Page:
My dad was a professor, he happened to be a professor of computer science, and we had computers lying around the house from a really early age. I think I was the first kid in my elementary school to turn in a word-processed document. I just enjoyed using the stuff. It was sort of lying around, and I got to play with it. I had an older brother who was interested in it as well. So I think I had kind of a unique environment, that most people didn’t have, because my dad was willing to spend all his available income on buying a computer or whatever. It was like 1978, when I was six. I don’t think there’s many people my age who’ve had that experience, or anyone in general. From a very early age, I also realized I wanted to invent things. So I became really interested in technology and also then, soon after, in business, because I figured that inventing things wasn’t any good; you really had to get them out into the world and have people use them to have any effect. So probably from when I was 12, I knew I was going to start a company eventually

How do you think you knew at such an early age that you wanted to be an inventor?

Larry Page: I just sort of kept having ideas. We had a lot of magazines lying around our house. It was kind of messy. So you kind of read stuff all the time, and I would read Popular Science and things like that. I just got interested in stuff, I guess, technology and how devices work. My brother taught me how to take things apart, and I took apart everything in the house. So I just became interested in it, for whatever reason, and so I had lots of ideas about what things could be built and how to build them and all these kinds of things. I built like an electric go-cart at a pretty early age.

page1It’s as if computers were the toys of your childhood.

Larry Page: Yeah, basically, and electronics too.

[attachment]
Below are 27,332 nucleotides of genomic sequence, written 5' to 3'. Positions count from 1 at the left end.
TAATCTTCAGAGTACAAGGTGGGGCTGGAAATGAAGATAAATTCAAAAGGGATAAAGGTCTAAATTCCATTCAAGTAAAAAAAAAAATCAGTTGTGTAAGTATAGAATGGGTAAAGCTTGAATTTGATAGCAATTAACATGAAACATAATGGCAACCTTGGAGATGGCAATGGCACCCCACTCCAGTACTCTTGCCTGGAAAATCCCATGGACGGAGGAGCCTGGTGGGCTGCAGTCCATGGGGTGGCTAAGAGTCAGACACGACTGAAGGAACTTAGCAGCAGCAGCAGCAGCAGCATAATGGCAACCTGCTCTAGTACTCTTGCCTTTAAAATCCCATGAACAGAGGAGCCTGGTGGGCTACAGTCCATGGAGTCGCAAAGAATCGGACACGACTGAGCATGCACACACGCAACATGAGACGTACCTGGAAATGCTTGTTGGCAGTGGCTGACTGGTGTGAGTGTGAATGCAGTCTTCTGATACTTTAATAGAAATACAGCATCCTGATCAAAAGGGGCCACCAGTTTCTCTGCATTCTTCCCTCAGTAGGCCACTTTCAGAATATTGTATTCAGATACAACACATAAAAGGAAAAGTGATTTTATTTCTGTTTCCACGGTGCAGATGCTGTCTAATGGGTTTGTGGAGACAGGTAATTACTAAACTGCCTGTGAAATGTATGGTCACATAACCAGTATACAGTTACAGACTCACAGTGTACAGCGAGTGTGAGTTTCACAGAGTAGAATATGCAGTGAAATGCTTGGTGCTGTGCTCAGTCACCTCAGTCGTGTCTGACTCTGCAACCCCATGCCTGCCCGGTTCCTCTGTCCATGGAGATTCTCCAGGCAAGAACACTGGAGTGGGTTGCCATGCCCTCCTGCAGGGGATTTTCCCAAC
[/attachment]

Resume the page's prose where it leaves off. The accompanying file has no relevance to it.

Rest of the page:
You mentioned reading magazines like Popular Mechanics. What else did you read that might have influenced or inspired you in some way?

Larry Page: I read all the computer magazines and things like that, and I was sort of interested in how these things really work — anything having to do with the mechanics behind things, either the mechanics or the electronics. I wanted to be able to build things. Actually, in college I built an inkjet printer out of Legos, because I wanted to be able to print really big images. I figured you could print really big posters really cheaply using inkjet cartridges. So I reverse-engineered the cartridge, and I built all the electronics and mechanics to drive it. Just sort of fun projects. I like to be able to do those kinds of things.

You certainly have an aptitude for it. Is this because of your early education or your parents? How do you explain that?

Larry Page: Actually, my brother was nine years older than me, and he went to Michigan as well. He brought home some of his labs for electronics and things like that, and sort of gave them to me. I learned how to do the stuff. I think there were a lot of lucky things like that.

You seem to have had no fear of any of this. Where does this self-confidence come from?

Larry Page: I think that’s true of kids today as well. If you have access to these things at a really young age, you just become used to it all, and it is natural to you. Kids certainly don’t have fear of using computers now. It’s the same kind of thing. If you grow up in environments where you have ICs (integrated circuits) lying around, you don’t have fear of that either.

And here you are now, a CEO at what age?

Larry Page: I’m 27.

Why is it that you perceived the need for Google before anyone else did?

Larry Page: Well, it’s actually a great argument for pure research because… So anyway… Search engines didn’t really understand the notion of which pages were more important. If you typed “Stanford,” you got random pages that mentioned Stanford. This obviously wasn’t going to work.

Larry, you’re a CEO at 27. What challenges or frustrations have you experienced at reaching this station at such a young age?